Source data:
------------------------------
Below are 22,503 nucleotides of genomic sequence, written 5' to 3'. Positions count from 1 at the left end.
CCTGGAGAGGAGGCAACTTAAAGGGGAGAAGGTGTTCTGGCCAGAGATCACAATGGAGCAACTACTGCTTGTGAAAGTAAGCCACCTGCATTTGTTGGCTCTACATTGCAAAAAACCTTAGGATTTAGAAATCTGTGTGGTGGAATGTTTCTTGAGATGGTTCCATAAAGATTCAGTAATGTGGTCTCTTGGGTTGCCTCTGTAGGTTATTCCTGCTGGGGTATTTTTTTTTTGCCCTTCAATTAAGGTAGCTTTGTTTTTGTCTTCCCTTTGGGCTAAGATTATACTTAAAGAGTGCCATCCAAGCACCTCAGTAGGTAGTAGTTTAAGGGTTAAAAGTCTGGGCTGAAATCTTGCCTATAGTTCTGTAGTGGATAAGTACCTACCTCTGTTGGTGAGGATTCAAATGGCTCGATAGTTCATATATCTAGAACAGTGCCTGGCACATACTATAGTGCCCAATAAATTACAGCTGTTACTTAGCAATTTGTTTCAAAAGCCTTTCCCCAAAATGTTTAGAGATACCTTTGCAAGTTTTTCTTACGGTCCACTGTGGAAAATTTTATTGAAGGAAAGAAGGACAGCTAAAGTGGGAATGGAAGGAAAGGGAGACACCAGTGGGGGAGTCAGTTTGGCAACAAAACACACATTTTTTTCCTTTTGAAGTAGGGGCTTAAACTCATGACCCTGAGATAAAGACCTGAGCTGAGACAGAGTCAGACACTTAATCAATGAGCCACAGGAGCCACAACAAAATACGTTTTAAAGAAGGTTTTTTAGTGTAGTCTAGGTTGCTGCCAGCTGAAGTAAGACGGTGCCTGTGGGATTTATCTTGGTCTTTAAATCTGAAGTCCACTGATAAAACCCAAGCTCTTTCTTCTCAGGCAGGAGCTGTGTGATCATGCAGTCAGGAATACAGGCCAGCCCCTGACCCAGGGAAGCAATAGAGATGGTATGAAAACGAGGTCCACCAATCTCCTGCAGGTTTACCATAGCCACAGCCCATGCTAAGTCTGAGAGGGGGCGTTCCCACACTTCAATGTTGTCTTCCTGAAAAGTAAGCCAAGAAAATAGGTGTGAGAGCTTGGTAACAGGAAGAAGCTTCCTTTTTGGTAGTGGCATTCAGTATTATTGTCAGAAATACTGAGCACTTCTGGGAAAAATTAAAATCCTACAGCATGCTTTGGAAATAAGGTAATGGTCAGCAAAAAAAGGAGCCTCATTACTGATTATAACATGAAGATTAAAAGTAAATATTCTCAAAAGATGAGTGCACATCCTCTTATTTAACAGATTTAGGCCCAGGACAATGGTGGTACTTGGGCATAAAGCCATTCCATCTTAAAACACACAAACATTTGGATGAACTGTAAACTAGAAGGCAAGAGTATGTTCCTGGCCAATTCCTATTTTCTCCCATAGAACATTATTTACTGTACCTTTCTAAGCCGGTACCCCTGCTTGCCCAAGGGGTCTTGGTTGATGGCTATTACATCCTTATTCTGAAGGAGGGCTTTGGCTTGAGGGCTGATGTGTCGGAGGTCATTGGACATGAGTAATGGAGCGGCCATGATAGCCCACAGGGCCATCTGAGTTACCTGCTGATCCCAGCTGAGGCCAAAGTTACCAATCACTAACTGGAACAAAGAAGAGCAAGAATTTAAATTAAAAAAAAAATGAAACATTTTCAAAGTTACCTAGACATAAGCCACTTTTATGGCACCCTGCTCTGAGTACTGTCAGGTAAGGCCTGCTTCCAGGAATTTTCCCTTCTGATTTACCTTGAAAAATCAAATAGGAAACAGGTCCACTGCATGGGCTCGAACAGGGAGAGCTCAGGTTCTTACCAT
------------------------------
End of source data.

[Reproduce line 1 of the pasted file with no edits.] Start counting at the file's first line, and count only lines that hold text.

Below are 22,503 nucleotides of genomic sequence, written 5' to 3'. Positions count from 1 at the left end.